Mafia drug cartels hit in worldwide police swoop

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Joint investigative teams involving police in Germany, Italy, the Netherlands and Belgium are targeting members of the Calabrian 'Ndrangheta mafia.

Supported by a coordination centre at Eurojust, judicial and law enforcement authorities from the Netherlands, Italy, Germany and Belgium executed the arrests and seizures against 'Ndrangheta, an organized crime group based in Calabria, Italy, for cocaine trafficking, money laundering, bribery and violence.

In Germany, federal police said there had been multiple arrests in the early morning raids.

In Germany, the operation focused on restaurants, offices and apartments, mainly in the states of North Rhine-Westphalia and Bavaria, with 21 suspects targeted.

"This shows that worldwide crime can be tackled well if we work well together", said Eurojust Vice-President Filippo Spiezia.

He said over 3,000 kilogrammes of cocaine was seized in the Netherlands along with 140 kilogrammes of ecstasy pills and 2 million Euros in cash.

Officials hailed Wednesday's operation as a serious blow to the group.

"Obviously we have not defeated 'Ndrangheta with this operation - 'Ndrangheta is extremely powerful and extremely rich", he said.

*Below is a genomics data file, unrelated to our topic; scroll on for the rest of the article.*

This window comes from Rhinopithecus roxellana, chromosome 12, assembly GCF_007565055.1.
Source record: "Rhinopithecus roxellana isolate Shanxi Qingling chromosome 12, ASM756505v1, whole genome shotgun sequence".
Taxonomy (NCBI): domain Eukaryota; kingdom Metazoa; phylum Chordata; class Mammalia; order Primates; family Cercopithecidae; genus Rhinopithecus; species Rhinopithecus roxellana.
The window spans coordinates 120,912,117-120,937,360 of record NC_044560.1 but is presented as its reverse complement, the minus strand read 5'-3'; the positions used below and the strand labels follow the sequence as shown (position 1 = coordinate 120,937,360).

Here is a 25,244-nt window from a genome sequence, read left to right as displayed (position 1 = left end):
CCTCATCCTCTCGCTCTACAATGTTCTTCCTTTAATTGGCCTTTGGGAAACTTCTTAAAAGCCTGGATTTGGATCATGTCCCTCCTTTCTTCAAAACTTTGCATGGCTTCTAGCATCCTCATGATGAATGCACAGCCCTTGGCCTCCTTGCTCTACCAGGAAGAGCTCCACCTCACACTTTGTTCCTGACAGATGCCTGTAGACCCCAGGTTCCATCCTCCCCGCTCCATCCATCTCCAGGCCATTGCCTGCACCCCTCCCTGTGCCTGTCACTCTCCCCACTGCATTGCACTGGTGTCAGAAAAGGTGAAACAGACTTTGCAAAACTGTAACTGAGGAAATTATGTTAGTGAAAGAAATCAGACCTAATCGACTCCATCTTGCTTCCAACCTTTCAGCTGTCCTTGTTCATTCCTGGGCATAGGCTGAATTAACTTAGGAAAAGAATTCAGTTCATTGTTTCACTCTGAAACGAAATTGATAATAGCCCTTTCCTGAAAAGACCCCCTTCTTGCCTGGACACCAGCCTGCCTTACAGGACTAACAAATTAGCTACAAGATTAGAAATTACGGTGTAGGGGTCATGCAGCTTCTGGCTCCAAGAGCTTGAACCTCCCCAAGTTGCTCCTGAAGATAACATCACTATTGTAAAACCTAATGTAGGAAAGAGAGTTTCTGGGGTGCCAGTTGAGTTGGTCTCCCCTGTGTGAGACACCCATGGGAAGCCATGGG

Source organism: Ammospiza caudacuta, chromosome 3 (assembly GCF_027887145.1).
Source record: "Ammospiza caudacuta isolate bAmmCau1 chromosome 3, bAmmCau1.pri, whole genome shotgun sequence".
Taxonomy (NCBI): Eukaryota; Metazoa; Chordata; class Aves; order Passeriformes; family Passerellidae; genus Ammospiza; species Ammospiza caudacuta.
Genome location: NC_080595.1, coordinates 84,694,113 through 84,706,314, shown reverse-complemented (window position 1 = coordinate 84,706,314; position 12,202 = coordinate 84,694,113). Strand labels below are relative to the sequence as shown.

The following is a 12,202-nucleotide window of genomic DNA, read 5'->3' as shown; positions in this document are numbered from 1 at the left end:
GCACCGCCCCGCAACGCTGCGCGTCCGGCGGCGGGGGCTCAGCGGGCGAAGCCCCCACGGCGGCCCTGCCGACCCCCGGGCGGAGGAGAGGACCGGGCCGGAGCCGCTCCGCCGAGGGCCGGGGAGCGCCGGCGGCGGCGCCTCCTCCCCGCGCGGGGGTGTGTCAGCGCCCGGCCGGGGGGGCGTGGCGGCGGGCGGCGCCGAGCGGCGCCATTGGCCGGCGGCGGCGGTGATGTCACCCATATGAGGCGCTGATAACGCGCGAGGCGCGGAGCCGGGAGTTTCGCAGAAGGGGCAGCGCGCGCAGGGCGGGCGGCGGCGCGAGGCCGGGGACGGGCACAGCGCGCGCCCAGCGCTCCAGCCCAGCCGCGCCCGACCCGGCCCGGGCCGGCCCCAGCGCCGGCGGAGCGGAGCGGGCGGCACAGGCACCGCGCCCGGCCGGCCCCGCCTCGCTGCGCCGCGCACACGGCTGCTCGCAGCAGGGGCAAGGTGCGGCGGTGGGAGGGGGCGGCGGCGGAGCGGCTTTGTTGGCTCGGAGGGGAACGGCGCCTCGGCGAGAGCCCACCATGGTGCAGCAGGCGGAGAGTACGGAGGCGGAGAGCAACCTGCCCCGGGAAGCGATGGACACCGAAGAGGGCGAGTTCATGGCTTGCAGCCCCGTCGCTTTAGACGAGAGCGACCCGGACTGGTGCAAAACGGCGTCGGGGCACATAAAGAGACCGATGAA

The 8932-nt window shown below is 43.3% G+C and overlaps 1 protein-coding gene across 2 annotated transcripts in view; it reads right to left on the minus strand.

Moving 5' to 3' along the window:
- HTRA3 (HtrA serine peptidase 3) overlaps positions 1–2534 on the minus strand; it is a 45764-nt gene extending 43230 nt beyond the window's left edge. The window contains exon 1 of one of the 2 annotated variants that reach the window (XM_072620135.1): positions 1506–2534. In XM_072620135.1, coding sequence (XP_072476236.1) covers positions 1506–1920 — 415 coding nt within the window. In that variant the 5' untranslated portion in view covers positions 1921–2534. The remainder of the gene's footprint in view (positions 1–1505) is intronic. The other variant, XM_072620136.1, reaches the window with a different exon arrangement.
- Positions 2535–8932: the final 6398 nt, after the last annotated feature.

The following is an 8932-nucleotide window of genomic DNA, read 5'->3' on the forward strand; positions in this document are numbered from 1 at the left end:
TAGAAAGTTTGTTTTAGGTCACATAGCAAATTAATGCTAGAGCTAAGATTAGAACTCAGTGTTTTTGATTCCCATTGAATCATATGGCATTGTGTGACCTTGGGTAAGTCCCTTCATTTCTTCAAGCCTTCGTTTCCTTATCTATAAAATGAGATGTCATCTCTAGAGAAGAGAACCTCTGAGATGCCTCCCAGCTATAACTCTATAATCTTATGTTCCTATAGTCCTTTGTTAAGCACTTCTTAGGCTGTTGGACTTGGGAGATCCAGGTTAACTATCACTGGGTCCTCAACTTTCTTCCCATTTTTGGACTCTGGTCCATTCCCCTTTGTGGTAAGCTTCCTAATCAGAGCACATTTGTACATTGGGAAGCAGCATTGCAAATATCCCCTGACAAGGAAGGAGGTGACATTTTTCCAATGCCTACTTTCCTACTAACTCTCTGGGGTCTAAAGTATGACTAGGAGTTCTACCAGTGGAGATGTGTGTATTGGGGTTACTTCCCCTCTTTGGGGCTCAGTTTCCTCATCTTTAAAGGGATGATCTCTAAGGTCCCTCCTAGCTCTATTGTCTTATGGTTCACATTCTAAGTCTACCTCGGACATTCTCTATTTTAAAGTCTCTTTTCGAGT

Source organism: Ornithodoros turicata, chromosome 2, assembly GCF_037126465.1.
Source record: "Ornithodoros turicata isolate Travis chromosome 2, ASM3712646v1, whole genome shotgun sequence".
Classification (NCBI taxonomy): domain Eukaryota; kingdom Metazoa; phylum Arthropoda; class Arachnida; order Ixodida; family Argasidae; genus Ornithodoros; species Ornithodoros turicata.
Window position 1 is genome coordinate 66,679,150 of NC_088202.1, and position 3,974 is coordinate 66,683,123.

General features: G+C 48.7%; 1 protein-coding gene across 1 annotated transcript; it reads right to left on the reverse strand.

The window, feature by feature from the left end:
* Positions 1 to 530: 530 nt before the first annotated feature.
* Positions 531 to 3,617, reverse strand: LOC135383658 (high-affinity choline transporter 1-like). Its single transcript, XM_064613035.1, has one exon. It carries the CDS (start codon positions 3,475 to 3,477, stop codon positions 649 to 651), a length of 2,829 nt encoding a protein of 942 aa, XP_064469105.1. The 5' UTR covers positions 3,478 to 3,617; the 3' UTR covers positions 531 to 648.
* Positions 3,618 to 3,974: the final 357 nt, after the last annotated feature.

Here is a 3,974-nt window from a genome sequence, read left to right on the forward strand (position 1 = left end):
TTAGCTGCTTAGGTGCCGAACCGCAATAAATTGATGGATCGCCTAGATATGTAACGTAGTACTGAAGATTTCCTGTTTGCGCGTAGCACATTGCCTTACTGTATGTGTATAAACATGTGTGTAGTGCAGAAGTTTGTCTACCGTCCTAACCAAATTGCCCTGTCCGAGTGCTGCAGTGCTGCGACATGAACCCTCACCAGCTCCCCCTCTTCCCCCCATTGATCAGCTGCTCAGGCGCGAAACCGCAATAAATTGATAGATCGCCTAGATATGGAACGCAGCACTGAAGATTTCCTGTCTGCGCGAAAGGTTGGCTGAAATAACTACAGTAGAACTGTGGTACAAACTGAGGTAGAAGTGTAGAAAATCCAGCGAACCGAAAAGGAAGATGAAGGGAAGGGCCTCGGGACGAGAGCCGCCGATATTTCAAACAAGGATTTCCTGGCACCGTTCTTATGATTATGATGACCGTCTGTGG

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The European police agency Europol said it was a "decisive hit against one of the most powerful Italian criminal networks in the world".

Italian anti-mafia prosecutor Federico Cafiero De Raho said the operations would affect the 'Ndrangheta's drug trafficking operations around the world, including Colombia, Ecuador and Brazil.

The investigation also involved operations in the South American country of Suriname. His arrest was among the 46 people taken into custody.

It is the only mafia organisation operating on all continents, say prosecutors, and is believed to now be the most influential Italian organised-crime group.

European Parliament President Antonio Tajani, who is Italian, sent "congratulations" to the police forces involved, adding: "Europe fights 'Ndrangheta criminal groups".

Dutch outlet NOS said that the 'Ndrangheta is known to operate its drug smuggling through the country's vibrant flower-trading industry.

The raids came a day after Italian police arrested Settimo Mineo, the new head of Sicily's Cosa Nostra mafia.

Just under half of the suspects were detained in Italy.

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